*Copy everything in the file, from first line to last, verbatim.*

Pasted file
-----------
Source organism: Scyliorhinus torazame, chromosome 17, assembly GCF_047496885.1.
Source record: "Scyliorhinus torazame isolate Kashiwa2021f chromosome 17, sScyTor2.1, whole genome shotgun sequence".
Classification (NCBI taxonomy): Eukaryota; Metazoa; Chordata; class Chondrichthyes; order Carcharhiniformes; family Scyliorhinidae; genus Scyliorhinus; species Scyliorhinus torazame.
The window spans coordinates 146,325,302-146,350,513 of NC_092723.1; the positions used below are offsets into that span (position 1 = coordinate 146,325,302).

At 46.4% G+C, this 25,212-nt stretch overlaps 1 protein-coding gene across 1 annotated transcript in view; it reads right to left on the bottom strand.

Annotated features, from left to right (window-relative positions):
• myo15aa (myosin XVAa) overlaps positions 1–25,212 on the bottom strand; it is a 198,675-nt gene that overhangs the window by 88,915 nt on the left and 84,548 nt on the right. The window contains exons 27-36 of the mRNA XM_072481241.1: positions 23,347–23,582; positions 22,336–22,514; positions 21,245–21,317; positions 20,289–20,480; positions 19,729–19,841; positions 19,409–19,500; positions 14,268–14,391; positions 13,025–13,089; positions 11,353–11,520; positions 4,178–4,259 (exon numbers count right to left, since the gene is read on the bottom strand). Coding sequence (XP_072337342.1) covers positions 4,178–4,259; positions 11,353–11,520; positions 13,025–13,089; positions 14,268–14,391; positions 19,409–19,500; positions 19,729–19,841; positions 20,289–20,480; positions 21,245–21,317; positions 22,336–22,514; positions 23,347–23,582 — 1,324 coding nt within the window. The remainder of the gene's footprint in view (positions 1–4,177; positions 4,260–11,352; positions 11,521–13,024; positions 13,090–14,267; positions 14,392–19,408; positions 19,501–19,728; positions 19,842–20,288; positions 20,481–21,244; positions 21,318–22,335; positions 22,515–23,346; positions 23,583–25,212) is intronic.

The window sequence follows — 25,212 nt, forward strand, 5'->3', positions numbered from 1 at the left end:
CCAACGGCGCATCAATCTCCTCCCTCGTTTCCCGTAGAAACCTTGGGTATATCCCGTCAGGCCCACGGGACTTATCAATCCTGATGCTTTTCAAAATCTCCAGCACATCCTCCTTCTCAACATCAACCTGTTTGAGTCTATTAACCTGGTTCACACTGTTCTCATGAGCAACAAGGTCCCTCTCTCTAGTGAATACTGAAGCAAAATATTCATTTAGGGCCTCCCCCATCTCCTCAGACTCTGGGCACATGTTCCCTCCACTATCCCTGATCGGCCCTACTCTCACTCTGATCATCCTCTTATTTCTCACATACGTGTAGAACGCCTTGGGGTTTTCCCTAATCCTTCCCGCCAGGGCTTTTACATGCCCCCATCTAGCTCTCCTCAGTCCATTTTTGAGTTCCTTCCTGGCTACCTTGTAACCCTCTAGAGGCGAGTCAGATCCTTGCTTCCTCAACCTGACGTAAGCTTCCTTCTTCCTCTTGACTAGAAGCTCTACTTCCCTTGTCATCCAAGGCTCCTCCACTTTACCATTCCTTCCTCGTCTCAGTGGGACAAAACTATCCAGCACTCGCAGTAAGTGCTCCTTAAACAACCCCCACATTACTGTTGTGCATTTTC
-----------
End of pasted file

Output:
Source organism: Scyliorhinus torazame, chromosome 17, assembly GCF_047496885.1.
Source record: "Scyliorhinus torazame isolate Kashiwa2021f chromosome 17, sScyTor2.1, whole genome shotgun sequence".
Classification (NCBI taxonomy): Eukaryota; Metazoa; Chordata; class Chondrichthyes; order Carcharhiniformes; family Scyliorhinidae; genus Scyliorhinus; species Scyliorhinus torazame.
The window spans coordinates 146,325,302-146,350,513 of NC_092723.1; the positions used below are offsets into that span (position 1 = coordinate 146,325,302).

At 46.4% G+C, this 25,212-nt stretch overlaps 1 protein-coding gene across 1 annotated transcript in view; it reads right to left on the bottom strand.

Annotated features, from left to right (window-relative positions):
• myo15aa (myosin XVAa) overlaps positions 1–25,212 on the bottom strand; it is a 198,675-nt gene that overhangs the window by 88,915 nt on the left and 84,548 nt on the right. The window contains exons 27-36 of the mRNA XM_072481241.1: positions 23,347–23,582; positions 22,336–22,514; positions 21,245–21,317; positions 20,289–20,480; positions 19,729–19,841; positions 19,409–19,500; positions 14,268–14,391; positions 13,025–13,089; positions 11,353–11,520; positions 4,178–4,259 (exon numbers count right to left, since the gene is read on the bottom strand). Coding sequence (XP_072337342.1) covers positions 4,178–4,259; positions 11,353–11,520; positions 13,025–13,089; positions 14,268–14,391; positions 19,409–19,500; positions 19,729–19,841; positions 20,289–20,480; positions 21,245–21,317; positions 22,336–22,514; positions 23,347–23,582 — 1,324 coding nt within the window. The remainder of the gene's footprint in view (positions 1–4,177; positions 4,260–11,352; positions 11,521–13,024; positions 13,090–14,267; positions 14,392–19,408; positions 19,501–19,728; positions 19,842–20,288; positions 20,481–21,244; positions 21,318–22,335; positions 22,515–23,346; positions 23,583–25,212) is intronic.

The window sequence follows — 25,212 nt, forward strand, 5'->3', positions numbered from 1 at the left end:
CCAACGGCGCATCAATCTCCTCCCTCGTTTCCCGTAGAAACCTTGGGTATATCCCGTCAGGCCCACGGGACTTATCAATCCTGATGCTTTTCAAAATCTCCAGCACATCCTCCTTCTCAACATCAACCTGTTTGAGTCTATTAACCTGGTTCACACTGTTCTCATGAGCAACAAGGTCCCTCTCTCTAGTGAATACTGAAGCAAAATATTCATTTAGGGCCTCCCCCATCTCCTCAGACTCTGGGCACATGTTCCCTCCACTATCCCTGATCGGCCCTACTCTCACTCTGATCATCCTCTTATTTCTCACATACGTGTAGAACGCCTTGGGGTTTTCCCTAATCCTTCCCGCCAGGGCTTTTACATGCCCCCATCTAGCTCTCCTCAGTCCATTTTTGAGTTCCTTCCTGGCTACCTTGTAACCCTCTAGAGGCGAGTCAGATCCTTGCTTCCTCAACCTGACGTAAGCTTCCTTCTTCCTCTTGACTAGAAGCTCTACTTCCCTTGTCATCCAAGGCTCCTCCACTTTACCATTCCTTCCTCGTCTCAGTGGGACAAAACTATCCAGCACTCGCAGTAAGTGCTCCTTAAACAACCCCCACATTACTGTTGTGCATTTTC